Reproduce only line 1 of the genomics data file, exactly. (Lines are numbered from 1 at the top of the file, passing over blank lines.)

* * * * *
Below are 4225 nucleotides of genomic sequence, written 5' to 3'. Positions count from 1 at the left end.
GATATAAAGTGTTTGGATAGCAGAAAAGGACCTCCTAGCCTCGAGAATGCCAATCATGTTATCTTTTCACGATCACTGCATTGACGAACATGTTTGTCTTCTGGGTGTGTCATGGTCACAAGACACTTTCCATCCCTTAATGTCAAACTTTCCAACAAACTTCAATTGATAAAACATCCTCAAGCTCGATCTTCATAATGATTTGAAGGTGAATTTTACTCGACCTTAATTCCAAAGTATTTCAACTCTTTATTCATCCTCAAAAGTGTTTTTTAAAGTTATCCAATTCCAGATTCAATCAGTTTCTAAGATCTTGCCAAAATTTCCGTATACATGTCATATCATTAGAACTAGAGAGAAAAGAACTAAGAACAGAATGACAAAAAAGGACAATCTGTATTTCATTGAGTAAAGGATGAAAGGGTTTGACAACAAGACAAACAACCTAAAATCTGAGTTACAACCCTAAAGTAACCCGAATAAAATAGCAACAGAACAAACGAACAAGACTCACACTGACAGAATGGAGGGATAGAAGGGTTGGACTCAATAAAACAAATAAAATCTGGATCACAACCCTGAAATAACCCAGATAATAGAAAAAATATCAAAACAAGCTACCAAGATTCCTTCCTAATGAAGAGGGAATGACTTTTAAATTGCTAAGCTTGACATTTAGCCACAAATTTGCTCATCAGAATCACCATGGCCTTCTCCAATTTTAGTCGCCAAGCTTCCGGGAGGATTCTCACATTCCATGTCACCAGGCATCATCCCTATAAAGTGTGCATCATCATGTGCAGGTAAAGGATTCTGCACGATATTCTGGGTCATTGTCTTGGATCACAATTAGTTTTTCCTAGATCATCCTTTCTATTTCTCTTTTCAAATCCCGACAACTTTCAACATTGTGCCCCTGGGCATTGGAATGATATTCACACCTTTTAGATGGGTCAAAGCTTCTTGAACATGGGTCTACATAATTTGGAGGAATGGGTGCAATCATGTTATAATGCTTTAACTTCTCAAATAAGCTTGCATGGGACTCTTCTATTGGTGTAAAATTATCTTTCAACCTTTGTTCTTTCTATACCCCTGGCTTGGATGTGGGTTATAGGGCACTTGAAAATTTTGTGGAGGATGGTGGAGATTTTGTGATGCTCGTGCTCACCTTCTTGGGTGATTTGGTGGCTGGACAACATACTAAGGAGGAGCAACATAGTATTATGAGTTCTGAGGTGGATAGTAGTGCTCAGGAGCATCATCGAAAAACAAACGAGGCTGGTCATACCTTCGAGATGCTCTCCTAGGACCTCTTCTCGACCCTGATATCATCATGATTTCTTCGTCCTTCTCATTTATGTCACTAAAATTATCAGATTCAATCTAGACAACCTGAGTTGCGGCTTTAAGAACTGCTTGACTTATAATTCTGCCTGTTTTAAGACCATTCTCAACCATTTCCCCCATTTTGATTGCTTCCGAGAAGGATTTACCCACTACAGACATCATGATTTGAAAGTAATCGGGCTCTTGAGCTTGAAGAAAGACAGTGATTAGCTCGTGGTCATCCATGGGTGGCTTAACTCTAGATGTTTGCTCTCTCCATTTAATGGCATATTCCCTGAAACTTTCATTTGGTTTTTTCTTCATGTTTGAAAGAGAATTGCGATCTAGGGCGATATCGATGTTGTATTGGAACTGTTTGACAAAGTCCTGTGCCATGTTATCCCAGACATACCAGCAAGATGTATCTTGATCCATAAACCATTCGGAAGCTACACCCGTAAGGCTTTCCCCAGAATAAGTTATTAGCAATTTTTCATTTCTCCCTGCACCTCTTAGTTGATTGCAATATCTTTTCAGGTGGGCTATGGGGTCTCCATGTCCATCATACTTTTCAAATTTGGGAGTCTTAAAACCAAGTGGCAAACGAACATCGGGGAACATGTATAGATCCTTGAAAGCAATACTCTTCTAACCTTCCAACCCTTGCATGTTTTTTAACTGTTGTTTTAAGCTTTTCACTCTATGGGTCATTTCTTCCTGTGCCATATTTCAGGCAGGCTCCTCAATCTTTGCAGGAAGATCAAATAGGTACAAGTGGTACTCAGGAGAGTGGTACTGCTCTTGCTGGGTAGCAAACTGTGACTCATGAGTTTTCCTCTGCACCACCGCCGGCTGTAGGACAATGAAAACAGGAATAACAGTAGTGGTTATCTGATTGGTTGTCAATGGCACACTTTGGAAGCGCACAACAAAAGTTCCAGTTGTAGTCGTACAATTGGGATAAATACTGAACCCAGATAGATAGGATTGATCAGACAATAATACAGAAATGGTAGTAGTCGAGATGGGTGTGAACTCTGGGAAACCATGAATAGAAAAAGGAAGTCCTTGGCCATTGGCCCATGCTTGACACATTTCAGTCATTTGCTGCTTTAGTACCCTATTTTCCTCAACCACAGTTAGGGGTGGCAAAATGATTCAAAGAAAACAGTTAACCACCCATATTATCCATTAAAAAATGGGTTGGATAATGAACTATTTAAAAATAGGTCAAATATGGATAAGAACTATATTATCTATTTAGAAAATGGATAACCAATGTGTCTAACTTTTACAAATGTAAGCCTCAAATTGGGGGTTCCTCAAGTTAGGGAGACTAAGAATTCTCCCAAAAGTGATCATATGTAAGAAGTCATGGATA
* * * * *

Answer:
Below are 4225 nucleotides of genomic sequence, written 5' to 3'. Positions count from 1 at the left end.